Scotland gain confidence after Tonga but the harder tests await - starting with Australia

As heartening as it was to watch Scotland rack up ten tries on a sunny autumn afternoon at BT Murrayfield, bigger tests lie in wait for Gregor Townsend and his players.

Glasgow wingers Kyle Steyn and Rufus McLean scored six tries between them for Scotland against Tonga.
Glasgow wingers Kyle Steyn and Rufus McLean scored six tries between them for Scotland against Tonga.

Well, perhaps not bigger, because Tonga have some brutes in their line-up, but certainly harder. Saturday’s 60-14 triumph over the Pacific Islanders was as comprehensive and emphatic as the scoreline suggests against a team who were deprived of their best players due to this match falling outside the international window. Scotland had the same fate, but have much more depth to their ranks than Tonga, who were cut open time and time again by their hosts.

Australia are up next for Scotland this Sunday, followed by world champions South Africa six days later and then Japan on November 20. And while head coach Townsend cut a satisfied figure when speaking to the press after the victory, he knows to put the free-scoring performance in perspective.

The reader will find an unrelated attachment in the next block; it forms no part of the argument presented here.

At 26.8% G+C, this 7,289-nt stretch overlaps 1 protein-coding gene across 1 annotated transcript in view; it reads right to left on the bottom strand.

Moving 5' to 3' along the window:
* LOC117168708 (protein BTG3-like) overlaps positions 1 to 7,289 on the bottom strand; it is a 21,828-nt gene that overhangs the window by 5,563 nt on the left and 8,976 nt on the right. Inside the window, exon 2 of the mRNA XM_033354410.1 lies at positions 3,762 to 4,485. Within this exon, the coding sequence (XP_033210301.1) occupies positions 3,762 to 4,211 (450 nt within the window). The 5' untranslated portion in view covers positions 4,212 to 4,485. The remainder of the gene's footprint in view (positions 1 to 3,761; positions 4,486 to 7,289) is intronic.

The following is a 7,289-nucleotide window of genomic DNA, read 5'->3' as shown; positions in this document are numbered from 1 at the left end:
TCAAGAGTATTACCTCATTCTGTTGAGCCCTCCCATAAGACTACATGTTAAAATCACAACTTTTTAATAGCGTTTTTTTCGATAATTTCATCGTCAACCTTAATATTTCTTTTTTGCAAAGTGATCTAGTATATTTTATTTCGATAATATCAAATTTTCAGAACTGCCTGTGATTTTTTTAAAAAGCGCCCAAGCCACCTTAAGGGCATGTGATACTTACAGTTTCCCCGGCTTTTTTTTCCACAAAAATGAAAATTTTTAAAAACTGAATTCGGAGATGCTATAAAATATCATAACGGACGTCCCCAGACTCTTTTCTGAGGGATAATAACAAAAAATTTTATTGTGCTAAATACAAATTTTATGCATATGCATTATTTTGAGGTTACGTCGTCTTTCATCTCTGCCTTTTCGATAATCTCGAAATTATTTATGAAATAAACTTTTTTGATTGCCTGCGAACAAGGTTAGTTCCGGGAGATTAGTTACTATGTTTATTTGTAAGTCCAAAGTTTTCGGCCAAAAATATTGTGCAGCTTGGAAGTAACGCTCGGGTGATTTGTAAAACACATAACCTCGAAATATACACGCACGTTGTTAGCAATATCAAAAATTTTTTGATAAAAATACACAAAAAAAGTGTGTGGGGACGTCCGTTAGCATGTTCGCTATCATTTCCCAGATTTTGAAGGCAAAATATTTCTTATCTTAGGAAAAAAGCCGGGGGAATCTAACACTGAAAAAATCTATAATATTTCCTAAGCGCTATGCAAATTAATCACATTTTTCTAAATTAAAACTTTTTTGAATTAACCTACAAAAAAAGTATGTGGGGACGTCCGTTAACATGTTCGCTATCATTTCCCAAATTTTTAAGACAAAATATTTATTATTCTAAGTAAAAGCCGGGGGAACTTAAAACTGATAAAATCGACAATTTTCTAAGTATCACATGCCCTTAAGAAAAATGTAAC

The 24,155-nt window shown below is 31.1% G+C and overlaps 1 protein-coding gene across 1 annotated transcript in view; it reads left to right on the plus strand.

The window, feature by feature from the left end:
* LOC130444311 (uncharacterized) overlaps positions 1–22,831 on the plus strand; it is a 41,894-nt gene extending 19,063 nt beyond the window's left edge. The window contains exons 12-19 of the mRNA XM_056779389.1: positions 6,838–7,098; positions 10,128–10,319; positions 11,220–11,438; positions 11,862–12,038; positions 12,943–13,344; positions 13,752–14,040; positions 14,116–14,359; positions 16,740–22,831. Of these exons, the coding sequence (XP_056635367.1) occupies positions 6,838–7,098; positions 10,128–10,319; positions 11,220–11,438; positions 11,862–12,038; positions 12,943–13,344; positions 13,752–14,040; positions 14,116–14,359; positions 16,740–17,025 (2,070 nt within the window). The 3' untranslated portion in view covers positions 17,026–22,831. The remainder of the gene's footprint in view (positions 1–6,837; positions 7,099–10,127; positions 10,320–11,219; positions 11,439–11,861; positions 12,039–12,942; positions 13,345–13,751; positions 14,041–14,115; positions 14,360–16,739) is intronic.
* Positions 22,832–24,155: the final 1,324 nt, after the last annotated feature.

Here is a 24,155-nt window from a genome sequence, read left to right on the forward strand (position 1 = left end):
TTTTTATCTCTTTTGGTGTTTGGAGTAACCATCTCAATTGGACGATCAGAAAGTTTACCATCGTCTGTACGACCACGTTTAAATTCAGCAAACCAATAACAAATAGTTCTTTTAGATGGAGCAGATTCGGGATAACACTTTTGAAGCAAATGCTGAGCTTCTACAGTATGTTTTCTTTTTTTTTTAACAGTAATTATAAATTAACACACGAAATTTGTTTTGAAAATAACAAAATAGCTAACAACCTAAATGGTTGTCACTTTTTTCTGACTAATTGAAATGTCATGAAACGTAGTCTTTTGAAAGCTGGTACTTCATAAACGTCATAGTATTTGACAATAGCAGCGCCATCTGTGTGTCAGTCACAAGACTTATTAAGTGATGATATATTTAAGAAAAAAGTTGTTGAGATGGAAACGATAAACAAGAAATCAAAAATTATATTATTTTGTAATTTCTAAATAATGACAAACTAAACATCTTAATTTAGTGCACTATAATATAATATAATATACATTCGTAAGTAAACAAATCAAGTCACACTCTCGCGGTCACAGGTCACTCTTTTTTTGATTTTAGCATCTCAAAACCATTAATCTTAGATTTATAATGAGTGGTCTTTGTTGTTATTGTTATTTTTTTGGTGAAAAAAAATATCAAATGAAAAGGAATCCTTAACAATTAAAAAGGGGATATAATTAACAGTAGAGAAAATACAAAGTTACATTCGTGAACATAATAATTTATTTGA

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He gave eight players their debuts – Pierre Schoeman, Jamie Hodgson, Rufus McLean, Sione Tiupulotu, Jamie Dobie, Ross Thompson, Marshall Sykes and Luke Crosbie.

Scotland's debutants Marshall Sykes, Pierre Schoeman, Ross Thompson, Jamie Hodgson, Luke Crosbie, Rufus McLean, Jamie Dobie and Sione Tuipulotu.

McLean scored two tries and Kyle Steyn, on only his second appearance, touched down on four occasions. Such feats increase morale all the way through the squad and that is vital when welcoming the third-best team in the world to Edinburgh under former Glasgow Warriors coach Dave Rennie.

“We’ll get confidence from the fact what we worked on in training has been transferred into a winning performance,” Townsend said.

“They will have really enjoyed the occasion, whether the fact it was their first cap or not, they will want to get back out there.

“So it’s good to go into such a big week with those positive feelings. We had trained well all week, a lot of that was down to the players who weren’t selected for Saturday.

Will Haining grins after scoring his try.

“Everyone knows this is a really tough challenge we have on Sunday.

“Australia are the No 3 team in the world and they deserve to be there.

“They play an open style of rugby which is great to watch but it’s obviously going to be a real challenge for us from a defensive side of it."

Australia arrive in Scotland in good form, having won their past four matches (two of which were against the Springboks). They have recovered well from three defeats in a row by New Zealand earlier this summer. Their squad, and in particular their backline, is packed with young players on an upward trajectory, although their preparations for this tour have been hampered by Japan-based players in Quade Cooper, Samu Kerevi and Sean McMahon withdrawing from the group and choosing club over country.

Scotland head coach Gregor Townsend.